This story was first published in 2006
This long-circulated message warns that scammers are attempting to obtain CVV2/CVC2 security numbers by phoning credit card holders and posing as Security and Fraud Department staff from Visa or MasterCard.
The scenario described is plausible, but the warning may significantly exaggerate the actual frequency of such scam incidents.
CREDIT CARD FRAUD: IMPORTANT – PLEASE READNew Credit Card Scam!!The following was given to me by a colleague, whose husband works for Barclays and has dealings with Barclaycard.
Quote: This information is worth reading. By understanding how the VISA & MasterCard Telephone Credit Card Scam works, you’ll be better prepared to protect yourself.
One of our employees was called on Wednesday from “VISA”, and I was called on Thursday from “MasterCard”. Note, the callers do not ask for your card number; they already have it.
The scam works like this: Person calling says, “This is (name), and I’m calling from the Security and Fraud Department at VISA. My Badge number is 12460. Your card has been flagged for an unusual purchase pattern, and I’m calling to verify. This would be on your VISA card that was issued by (name of bank). Did you purchase an Anti-Telemarketing Device for £249.99 from a Marketing company based in (name of any town or city)?”
When you say “No” the caller continues with, “Then we will be issuing a credit to your account. This is a company we have been watching and the charges range from £150 to £249, just under the £250 purchase pattern that flags most cards. Before your next statement, the credit will be sent to (gives you your address), is that correct?”
You say “yes”. The caller continues – “I will be starting a Fraud investigation. If you have any questions, you should call the 0800 number listed on the back of your card and ask for Security. You will need to refer to this Control Number. The caller then gives you a 6 digit number. “Do you need me to read it again?”
Here’s the IMPORTANT part on how the scam works. The caller then says, “I need to verify you are in possession of your card”. He’ll ask you to “turn your card over and look for some numbers”. There are 7 numbers; the first 4 are part of your card number, the next 3 are the security Numbers that verify you are the possessor of the card. These are the numbers you sometimes use to make Internet purchases to prove you have the card. The caller will ask you to read the 3 numbers to him.
After you tell the caller the 3 numbers, he’ll say, “That is correct, I just needed to verify that the card has not been lost or stolen, and that you still have your card. Do you have any other questions?” After you say No, the caller then thanks you and states, “Don’t hesitate to call back; if you do”, and hangs up. You actually say very little, and they never ask for or tell you the Card number. But after we were called on Wednesday, we called back within 20 minutes to ask a question. Are we glad we did! The REAL VISA Security Department told us it was a scam and in the last 15 minutes a new purchase of £249.99 was charged to our card.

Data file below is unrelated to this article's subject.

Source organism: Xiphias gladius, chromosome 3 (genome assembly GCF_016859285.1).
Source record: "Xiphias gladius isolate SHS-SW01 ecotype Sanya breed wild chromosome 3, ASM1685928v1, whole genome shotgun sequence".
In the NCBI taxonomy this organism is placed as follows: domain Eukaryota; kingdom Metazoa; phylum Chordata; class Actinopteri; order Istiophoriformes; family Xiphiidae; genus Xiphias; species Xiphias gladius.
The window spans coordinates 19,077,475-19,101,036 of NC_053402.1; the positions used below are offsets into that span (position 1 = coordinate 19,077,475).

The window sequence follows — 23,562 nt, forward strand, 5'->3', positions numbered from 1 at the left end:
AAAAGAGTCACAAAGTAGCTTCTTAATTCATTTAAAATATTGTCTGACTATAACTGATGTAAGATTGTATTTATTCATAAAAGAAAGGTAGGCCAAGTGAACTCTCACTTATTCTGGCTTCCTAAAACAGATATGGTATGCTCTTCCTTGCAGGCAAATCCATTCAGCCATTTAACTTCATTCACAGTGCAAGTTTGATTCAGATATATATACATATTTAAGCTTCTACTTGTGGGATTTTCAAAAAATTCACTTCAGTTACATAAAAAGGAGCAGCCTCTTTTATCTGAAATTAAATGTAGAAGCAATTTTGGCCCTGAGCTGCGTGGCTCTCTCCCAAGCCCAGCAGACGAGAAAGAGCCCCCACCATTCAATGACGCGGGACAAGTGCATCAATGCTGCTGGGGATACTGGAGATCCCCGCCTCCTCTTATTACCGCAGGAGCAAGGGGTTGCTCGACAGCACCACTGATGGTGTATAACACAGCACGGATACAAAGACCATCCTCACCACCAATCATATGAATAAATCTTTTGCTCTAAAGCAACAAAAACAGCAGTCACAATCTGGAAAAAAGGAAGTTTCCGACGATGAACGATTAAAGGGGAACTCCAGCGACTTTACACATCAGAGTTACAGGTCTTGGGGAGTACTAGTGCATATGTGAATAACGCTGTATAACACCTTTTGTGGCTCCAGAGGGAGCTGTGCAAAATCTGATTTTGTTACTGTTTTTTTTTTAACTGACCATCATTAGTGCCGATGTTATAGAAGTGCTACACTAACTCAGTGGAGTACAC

Long story made short – we made a real fraud report and closed the VISA account. VISA is reissuing us a new number. What the scammers want is the 3-digit PIN number on the back of the card. Don’t give it to them. Instead, tell them you’ll call VISA or Master card directly for verification of their conversation. The real VISA told us that they will never ask for anything on the card as they already know the information since they issued the card! If you give the scammers your 3 Digit PIN you think you’re receiving a credit. However, by the time you get your statement you’ll see charges for purchases you didn’t make, and by then it’s almost to late and/or more difficult to actually file a fraud report.
What makes this more remarkable is that on Thursday, I got a call from a “Jason Richardson of MasterCard” with a word-for-word repeat of the VISA scam. This time I didn’t let him finish. I hung up! We filed a police report, as instructed by VISA. The police said they are taking several of these reports daily! They also urged us t o tell everybody we know that this scam is happening.
Please pass this on to all your family and friends. By informing each other, we protect each other.
The three-digit security code included on the back of Visa and MasterCard credit cards is designed to enhance security by allowing merchants to verify the user’s card during “card-not-present” transactions. The security codes, known as CVV2 and CVC2, are intended to reduce the occurrences of fraud for transactions such as online purchases and phone orders in which the merchant does not physically process the card.
The CVV2/CVC2 is separate from the card account number and is printed on the back of the card in the signature panel. These security codes are not included in the information encoded on the card’s magnetic strip or on receipts. Therefore, even if scammers have managed to acquire a credit card number, they may not manage to fully utilize the information unless they also acquire the CVV2/CVC2.
Criminals obtain credit card numbers via card skimming devices, online and email fraud, stolen transaction records and other devious ways. However, while these methods certainly allow scammers to steal credit card information, this information will not always include the CVV2/CVC2 security codes.
Therefore the motive for the scheme outlined in the message is clear. If scammers have already acquired your credit card number, they might very well wish to enhance the usefulness of the stolen information by acquiring the credit card number’s corresponding security code. If the scammers have your personal contact details as well as your card number, then this “Security and Fraud Department” phone ruse could certainly be an effective method for them to procure the desired information.